I do want women and girls to know that self-defense training can work though. Let's just be clear. I was mostly just lucky.

In one case, I was at a large outdoor festival at night. I was sixteen and had never been on a real date. A man at the party treated me nicely and acted like he wanted to be my friend. I was attracted to him and excited by the prospect of a romantic involvement. But then he very quickly pulled me away from others into a dark field. He squeezed my breast and kissed me forcefully. I tried to back away but he gripped harder. I said "no" and he ignored me.

I had grown up in a culture that said that if I was attracted to him and initially went with him someplace, that I had given my consent. The fact that I was sixteen and quickly decided that the pace of things had gone way beyond what I wanted was irrelevant. Not only my friends, the media and society in general would have judged me to be an impulsive girl who got what she deserved, I thought so too.

I told myself, "That was really stupid. No one would or should help you." As a result, it didn't actually occur to me to scream for help. But I had recently had one of those one-day crash courses in self-defense that parents sometimes put their teenage daughters in, and one of the techniques we practiced was startling an attacker by yelling right next to his ear. I did not want to continue with the encounter and "no" wasn't working. So, I leaned in a bit, got right next to his ear and let loose a wild yell, that went unnoticed by the partiers all around. I have quite a loud voice and it no doubt hurt. His grip loosened and I ran, easily evading him once I reached a more crowded area. 

That night I crawled into my sleeping bag in a pup tent on the edge of the festival, still shivering and alone. As I was settling down one of the older teenage boys I had traveled to the festival with brushed his fingers along my tent and said out loud, "Such a shame. A pretty girl going to sleep alone." His friends laughed and they walked away, not knowing that I had just had to use a self-defense technique to escape a non-consensual encounter. And yet as I lay there I knew those guys weren't dangerous and that they meant the comment in fun. I was even somewhat glad they would call me a pretty girl, even in jest. I had been heavily ostracized and bullied at school for having a disability and being called "pretty" was a strong lure.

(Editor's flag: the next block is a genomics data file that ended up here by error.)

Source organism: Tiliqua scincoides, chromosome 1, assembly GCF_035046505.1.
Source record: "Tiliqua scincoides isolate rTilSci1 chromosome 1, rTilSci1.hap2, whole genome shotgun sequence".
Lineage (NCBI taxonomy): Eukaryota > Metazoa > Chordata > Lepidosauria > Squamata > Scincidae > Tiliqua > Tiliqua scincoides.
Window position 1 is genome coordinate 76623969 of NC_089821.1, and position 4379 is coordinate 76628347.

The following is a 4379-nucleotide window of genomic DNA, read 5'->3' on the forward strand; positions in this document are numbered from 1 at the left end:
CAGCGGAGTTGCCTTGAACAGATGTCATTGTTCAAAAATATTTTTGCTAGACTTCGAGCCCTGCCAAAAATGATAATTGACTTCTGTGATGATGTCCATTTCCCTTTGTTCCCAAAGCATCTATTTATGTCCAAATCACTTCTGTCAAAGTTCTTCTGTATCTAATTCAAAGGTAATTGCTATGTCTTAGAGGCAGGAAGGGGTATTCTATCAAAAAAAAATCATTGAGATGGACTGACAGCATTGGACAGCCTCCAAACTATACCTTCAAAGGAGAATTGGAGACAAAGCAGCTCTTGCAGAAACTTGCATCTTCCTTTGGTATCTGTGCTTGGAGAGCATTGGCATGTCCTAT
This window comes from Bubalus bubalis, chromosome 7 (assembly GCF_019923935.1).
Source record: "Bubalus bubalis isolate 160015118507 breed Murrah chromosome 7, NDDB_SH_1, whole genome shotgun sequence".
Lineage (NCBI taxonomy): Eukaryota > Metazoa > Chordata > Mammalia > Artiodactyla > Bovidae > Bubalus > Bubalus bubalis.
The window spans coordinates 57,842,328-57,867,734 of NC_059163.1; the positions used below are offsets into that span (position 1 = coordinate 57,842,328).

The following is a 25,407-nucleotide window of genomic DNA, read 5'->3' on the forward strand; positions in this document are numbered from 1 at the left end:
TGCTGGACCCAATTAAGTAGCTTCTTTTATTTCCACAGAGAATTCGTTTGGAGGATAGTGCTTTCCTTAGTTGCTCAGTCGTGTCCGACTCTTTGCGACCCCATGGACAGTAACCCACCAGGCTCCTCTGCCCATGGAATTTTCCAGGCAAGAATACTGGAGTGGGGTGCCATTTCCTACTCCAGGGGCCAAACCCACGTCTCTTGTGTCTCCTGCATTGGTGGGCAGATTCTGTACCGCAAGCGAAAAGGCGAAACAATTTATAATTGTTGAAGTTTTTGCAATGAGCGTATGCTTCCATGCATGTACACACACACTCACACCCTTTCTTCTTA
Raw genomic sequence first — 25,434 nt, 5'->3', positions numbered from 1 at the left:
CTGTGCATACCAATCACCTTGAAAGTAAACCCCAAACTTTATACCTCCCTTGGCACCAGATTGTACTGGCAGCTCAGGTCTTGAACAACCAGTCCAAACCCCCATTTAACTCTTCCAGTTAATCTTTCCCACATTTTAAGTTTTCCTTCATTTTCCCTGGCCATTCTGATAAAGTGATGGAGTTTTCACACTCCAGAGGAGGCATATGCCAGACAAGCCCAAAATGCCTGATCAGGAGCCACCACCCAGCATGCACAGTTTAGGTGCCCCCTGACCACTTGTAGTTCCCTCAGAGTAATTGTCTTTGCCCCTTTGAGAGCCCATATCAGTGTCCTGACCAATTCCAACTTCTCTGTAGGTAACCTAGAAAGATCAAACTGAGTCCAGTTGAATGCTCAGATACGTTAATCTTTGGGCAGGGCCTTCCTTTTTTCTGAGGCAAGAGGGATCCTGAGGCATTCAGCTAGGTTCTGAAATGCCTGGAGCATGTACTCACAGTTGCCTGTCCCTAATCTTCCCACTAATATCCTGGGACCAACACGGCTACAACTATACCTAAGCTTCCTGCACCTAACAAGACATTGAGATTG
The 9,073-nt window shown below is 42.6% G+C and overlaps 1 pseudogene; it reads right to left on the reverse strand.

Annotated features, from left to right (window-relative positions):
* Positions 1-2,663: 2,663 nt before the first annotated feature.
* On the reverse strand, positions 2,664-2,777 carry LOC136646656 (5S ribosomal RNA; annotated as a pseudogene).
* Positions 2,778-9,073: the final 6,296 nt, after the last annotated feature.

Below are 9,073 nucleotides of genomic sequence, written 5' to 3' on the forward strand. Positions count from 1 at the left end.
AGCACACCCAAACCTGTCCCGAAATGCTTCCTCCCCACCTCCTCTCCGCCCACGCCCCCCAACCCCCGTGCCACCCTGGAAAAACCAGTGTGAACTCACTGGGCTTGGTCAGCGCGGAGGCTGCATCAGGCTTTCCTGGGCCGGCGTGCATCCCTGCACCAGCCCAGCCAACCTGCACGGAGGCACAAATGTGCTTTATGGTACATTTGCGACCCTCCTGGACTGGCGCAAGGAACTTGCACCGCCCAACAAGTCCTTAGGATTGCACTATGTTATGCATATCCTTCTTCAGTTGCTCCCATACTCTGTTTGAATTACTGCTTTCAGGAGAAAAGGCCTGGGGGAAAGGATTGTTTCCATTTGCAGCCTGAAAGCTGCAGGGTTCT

Three years later, I had gained and lost my first serious boyfriend, had lack-luster sex and was started on a life of feeling uncomfortable about--and generally disinterested in--sexuality. I was still occasionally called pretty, but even at 19 that was fading. My first boyfriend and others had called me "fat" many times, though I was actually well within the most limited version of the "healthy" range and I'd love to be that physically fit again. Still I took them at their word. I never felt happy with my looks. I just wasn't that interested. I had more important things to do and I spent my time writing, studying at college and wriggling my way into as many foreign exchange programs as possible.